Yesterday if you were looking at the Lady Gaga Twitter and Facebook pages( it’s OK, I won’t tell), you may have seen an Oprah-esque offer for free iPad 2s and free MacBooks for all of her little Monsters.
Sadly, this is all a big scam. Hackers took control of Lady Gag’s Twitter and Facebook accounts to try to steal the personal information from her 45 million little monsters with the promise of a special edition Lady Gaga iPad.
The Naked Security Blog from Sophos details the hack and shares that more than 100,000 people clicked through the link to try to claim their free Lady Gaga iPad. Maroon 5 and Blink 182 were also hacked during the same time with similar scams. While Apple hasn’t offered a special edition iPad with an artist on it, the scam was quite believable for many users.
If you followed the Lady Gaga free iPad link and entered any information or passwords I suggest changing them. It’s not yet known exactly what information was handed over, but if you were tricked into sharing any financial information, you may want to take steps to put a fraud alert on your credit account.
These attacks were well organized and lacked many of the mistakes that make it easy to spot a fraud. As you can see in the screenshot below, the Facebook account had correct spellings and used words that the original Facebook holder would use, such as Monsters for Lady Gaga and OBEY for Maroon 5.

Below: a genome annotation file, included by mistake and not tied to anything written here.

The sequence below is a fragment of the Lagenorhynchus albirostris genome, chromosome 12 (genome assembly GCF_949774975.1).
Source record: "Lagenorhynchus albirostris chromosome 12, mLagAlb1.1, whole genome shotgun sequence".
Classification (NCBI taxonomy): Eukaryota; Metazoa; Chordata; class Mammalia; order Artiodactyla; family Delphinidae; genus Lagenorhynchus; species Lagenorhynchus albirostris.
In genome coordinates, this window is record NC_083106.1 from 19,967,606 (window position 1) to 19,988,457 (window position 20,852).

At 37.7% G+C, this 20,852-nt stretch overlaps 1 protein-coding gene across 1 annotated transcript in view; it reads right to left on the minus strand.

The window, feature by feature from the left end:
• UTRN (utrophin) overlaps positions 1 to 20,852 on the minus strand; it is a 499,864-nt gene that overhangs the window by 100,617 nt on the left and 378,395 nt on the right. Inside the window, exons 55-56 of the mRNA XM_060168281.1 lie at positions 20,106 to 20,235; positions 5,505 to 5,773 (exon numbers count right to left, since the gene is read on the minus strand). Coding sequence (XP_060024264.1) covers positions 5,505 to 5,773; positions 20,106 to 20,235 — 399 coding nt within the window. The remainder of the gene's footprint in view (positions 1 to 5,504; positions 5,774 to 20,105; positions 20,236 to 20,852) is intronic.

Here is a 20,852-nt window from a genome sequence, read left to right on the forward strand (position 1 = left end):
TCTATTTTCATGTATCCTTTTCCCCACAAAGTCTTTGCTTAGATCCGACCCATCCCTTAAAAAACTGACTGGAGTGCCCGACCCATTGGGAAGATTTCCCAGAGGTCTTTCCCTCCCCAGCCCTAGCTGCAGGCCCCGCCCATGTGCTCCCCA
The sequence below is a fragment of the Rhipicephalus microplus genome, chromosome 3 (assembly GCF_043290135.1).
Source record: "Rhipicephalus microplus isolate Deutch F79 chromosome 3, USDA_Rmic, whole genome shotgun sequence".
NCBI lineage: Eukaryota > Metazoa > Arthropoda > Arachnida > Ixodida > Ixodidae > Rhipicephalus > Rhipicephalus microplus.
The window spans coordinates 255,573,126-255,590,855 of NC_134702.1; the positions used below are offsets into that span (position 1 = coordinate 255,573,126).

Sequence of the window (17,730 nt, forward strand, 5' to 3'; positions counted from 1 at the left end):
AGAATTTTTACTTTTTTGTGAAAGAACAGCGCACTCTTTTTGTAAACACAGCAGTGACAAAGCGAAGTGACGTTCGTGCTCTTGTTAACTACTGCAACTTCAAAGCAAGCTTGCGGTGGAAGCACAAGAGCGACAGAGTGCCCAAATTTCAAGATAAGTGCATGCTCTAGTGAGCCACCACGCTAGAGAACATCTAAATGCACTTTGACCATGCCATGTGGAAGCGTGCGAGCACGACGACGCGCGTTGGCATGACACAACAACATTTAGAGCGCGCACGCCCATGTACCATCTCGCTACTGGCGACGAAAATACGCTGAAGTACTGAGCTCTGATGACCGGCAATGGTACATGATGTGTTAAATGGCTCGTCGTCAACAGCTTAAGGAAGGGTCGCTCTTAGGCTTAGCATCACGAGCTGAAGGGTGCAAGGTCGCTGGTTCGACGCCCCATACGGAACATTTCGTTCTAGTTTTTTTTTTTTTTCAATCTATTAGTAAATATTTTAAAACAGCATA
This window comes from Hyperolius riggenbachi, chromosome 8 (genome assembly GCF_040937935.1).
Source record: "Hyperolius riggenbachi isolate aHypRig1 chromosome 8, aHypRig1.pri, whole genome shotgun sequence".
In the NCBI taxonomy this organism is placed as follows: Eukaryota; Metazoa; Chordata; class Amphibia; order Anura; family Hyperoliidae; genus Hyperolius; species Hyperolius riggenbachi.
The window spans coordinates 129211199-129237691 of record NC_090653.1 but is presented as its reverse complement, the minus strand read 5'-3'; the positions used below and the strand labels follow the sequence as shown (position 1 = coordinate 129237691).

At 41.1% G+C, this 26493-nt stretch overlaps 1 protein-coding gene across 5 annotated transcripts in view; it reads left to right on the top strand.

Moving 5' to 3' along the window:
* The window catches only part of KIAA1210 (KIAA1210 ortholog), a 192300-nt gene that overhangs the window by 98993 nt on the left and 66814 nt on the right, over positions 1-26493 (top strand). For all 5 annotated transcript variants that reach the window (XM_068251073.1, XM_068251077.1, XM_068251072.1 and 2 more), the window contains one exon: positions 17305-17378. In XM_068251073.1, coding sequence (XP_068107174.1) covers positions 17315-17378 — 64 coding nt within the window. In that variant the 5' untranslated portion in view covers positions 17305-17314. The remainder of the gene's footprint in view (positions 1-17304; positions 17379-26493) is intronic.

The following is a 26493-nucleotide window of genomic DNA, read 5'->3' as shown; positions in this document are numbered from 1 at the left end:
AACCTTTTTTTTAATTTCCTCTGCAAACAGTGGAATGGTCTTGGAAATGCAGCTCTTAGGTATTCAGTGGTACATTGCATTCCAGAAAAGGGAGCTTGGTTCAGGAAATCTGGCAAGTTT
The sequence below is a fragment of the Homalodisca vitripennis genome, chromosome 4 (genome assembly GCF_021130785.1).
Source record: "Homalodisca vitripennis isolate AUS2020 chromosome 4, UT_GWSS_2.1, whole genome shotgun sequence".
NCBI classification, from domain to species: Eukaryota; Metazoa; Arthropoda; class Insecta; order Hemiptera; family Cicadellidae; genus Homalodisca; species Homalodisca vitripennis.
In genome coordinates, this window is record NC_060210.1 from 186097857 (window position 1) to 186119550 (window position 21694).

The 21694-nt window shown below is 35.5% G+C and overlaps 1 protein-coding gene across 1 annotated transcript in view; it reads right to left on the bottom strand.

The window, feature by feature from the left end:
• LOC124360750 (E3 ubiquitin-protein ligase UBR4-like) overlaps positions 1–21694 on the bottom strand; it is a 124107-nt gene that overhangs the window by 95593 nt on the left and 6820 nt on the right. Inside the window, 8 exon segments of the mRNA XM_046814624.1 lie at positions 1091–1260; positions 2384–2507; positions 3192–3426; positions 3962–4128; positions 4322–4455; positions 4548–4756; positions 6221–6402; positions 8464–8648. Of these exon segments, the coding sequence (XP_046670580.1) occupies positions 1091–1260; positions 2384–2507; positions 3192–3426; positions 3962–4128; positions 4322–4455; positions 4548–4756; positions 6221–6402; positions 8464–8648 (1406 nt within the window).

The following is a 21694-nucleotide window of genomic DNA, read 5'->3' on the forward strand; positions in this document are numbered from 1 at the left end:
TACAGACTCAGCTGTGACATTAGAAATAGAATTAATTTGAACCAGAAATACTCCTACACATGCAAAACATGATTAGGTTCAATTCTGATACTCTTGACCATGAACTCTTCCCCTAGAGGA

How to avoid Twitter and Facebook Scams
This time of year is a popular time for scams like these , which hope to separate you from your money or your personal information. Here are a few steps to make sure you and your information is safe:
- Beware of links to free expensive items posted on Twitter and Facebook.
- Always look at the web address before entering personal information. Often scammers will use a misspelling or a long address that hides the real address.
- Be wary of signing up for offers or signing into sites on your smartphone, especially if you followed a link on a social network. The small screen makes it tough to see the full address, and could compromise your account.
In the end, if it is too good to be true, it probably is. There’s no sense in handing over all of your personal information for a chance at a free iPad, if it is going to cost you a lot of frustration.
Via The Verge
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